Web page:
I was going to write an essay about the first Ry Cooder album and explain why I thought it was a bizarre amalgam of country blues, acid rock (straight from the Performance soundtrack) and vintage Warner Brothers movie soundtracks. The most fully realized track combining these unlikely bedfellows was a cover of the Forties hit One Meatball. Written by Lou Singer and Hy Zaret, it's a vamp blues about a Depression-era man who only has enough money to buy himself a meatball and nothing else.
While some singers put some whimsy into the tune (see below) by interpreting the song as the tale of a sad sack who didn't have enough scratch to feed himself, Cooder and producers Ted Templeman and Van Dyke Parks delivered a Depression-era horrorshow of a man who had no future or present day dreams to get him through his stripped down meal.
The version created on the Cooder album was a dirgey nightmare featuring a wash of atonal strings providing a counterpoint to Cooder's weeping bottleneck guitar. It's a haunting track showing Cooder and Parks at their greatest strengths.
In the course of researching One Meatball I discovered that just about everyone at the time covered it, from Frank Sinatra to The Andrews Sisters to Louis Armstrong to Josh White. The song's like a mood ring; everyone put a very radical take on the song, from The Andrews Sisters doing a slightly amused version to Josh White's very somber performance.
Forties Soundies version
The video above is a Forties soundie version, a Warner Bros. cartoon vibe serving just about everything but a Mel Blanc voice over. The "waitress" singing gives a fairly standard Forties vocal. It's a fun short. but far from Ry Cooder's bleak Depression dirge.
One Meatball - Candy Candido
And now for something completely different: a supper club comedy chanteuse named Candy Candido. He's so odd it's not even funny, he's just downright creepy in a twitchy David Lynch movie way. His bizarre mannerisms are the thing of weird dreams that make you wake up at 3 am and resent eating that Pastrami sandwich with cole slaw and Russian dressing right before bedtime. Ha! As a side note, I think some of the low notes sung are dubbed in by Mel Blanc (yeah, him again). File under "Unfunny and Creepy".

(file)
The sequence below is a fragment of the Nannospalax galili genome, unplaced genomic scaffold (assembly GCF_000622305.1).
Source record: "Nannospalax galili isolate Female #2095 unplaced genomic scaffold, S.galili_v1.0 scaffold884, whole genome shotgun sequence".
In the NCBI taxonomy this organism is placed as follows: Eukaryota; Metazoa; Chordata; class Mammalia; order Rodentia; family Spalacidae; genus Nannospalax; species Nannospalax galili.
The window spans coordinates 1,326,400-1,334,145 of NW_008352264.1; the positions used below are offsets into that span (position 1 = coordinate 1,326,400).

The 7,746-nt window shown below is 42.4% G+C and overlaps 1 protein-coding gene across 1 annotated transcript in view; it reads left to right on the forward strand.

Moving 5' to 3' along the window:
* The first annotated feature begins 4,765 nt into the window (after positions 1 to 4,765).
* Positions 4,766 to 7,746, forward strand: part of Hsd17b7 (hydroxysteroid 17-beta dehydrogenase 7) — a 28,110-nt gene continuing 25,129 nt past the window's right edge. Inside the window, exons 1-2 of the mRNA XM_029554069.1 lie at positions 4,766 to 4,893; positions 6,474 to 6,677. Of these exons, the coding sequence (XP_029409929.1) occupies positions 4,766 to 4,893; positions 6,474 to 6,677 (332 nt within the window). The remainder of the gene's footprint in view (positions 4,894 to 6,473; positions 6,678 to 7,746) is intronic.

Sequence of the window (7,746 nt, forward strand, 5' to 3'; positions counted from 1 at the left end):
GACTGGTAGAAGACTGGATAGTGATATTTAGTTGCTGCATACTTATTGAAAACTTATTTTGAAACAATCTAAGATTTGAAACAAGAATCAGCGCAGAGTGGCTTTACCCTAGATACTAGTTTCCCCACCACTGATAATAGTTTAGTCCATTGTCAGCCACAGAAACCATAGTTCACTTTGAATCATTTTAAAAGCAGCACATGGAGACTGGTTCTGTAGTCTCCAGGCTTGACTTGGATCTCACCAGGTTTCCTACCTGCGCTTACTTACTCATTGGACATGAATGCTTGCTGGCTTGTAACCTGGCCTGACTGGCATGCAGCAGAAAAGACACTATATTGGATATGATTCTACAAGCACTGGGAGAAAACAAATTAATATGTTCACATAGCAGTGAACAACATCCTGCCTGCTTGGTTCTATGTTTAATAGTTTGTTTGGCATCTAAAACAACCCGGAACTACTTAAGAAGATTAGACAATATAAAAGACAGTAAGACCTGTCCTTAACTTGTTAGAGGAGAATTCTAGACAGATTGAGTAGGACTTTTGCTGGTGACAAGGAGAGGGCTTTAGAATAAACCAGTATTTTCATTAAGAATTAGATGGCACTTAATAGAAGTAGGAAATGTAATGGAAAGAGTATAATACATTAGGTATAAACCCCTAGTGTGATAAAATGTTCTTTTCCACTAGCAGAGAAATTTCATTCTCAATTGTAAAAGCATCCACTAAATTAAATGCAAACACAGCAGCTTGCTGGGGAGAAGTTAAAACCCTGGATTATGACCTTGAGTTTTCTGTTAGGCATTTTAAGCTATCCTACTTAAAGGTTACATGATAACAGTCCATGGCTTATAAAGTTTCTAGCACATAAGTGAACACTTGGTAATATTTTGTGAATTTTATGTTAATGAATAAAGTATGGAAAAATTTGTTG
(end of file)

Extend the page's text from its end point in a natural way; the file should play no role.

One Meatball - Dave Van Ronk
Every sad story has a happy ending, though, and this one is about the discovery of Dave Van Ronk. His version of One Meatball is nothing short of amazing, Ronk doing a scatting folk singer thing decades before Tom Waits. Discovering Van Ronk was like finding a $1000 dollar bill on the street. What a demon.
Van Ronk sounds like a Robert Crumb caricature of the wild man folkie screaming and scatting while banging the crap out of his acoustic guitar. He puts so much energy into the jazzabilly blues of this song, he invigorates every word with his electric energy. There's some great blues interpretation to be found in his version of One Meatball.
Ry Cooder really hit his stride with his first album, especially the creepy One Meatball, but nothing prepared me for the widely divergent interpretations of the song. This is the sort of thing that makes music so exciting. It's the singer, not the song.